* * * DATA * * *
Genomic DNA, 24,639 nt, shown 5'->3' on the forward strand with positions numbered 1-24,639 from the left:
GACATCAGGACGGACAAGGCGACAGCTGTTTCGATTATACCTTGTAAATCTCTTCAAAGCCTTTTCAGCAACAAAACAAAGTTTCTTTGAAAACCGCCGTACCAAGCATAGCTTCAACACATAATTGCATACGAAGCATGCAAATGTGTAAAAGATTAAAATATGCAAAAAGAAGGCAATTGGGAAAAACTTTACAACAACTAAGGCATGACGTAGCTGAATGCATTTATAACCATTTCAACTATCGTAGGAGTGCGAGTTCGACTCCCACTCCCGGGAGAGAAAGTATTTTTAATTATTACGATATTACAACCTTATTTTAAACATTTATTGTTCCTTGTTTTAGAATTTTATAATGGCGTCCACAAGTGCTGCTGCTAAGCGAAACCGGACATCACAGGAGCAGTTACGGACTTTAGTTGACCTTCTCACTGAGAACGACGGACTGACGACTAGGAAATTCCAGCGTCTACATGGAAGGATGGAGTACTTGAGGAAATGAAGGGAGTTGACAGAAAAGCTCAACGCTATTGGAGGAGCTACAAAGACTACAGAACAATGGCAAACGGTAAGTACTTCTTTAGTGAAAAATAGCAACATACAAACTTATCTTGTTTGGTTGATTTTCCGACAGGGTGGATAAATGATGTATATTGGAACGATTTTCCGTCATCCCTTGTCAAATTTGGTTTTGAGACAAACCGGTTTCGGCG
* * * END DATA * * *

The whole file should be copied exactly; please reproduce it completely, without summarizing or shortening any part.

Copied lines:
Genomic DNA, 24,639 nt, shown 5'->3' on the forward strand with positions numbered 1-24,639 from the left:
GACATCAGGACGGACAAGGCGACAGCTGTTTCGATTATACCTTGTAAATCTCTTCAAAGCCTTTTCAGCAACAAAACAAAGTTTCTTTGAAAACCGCCGTACCAAGCATAGCTTCAACACATAATTGCATACGAAGCATGCAAATGTGTAAAAGATTAAAATATGCAAAAAGAAGGCAATTGGGAAAAACTTTACAACAACTAAGGCATGACGTAGCTGAATGCATTTATAACCATTTCAACTATCGTAGGAGTGCGAGTTCGACTCCCACTCCCGGGAGAGAAAGTATTTTTAATTATTACGATATTACAACCTTATTTTAAACATTTATTGTTCCTTGTTTTAGAATTTTATAATGGCGTCCACAAGTGCTGCTGCTAAGCGAAACCGGACATCACAGGAGCAGTTACGGACTTTAGTTGACCTTCTCACTGAGAACGACGGACTGACGACTAGGAAATTCCAGCGTCTACATGGAAGGATGGAGTACTTGAGGAAATGAAGGGAGTTGACAGAAAAGCTCAACGCTATTGGAGGAGCTACAAAGACTACAGAACAATGGCAAACGGTAAGTACTTCTTTAGTGAAAAATAGCAACATACAAACTTATCTTGTTTGGTTGATTTTCCGACAGGGTGGATAAATGATGTATATTGGAACGATTTTCCGTCATCCCTTGTCAAATTTGGTTTTGAGACAAACCGGTTTCGGCG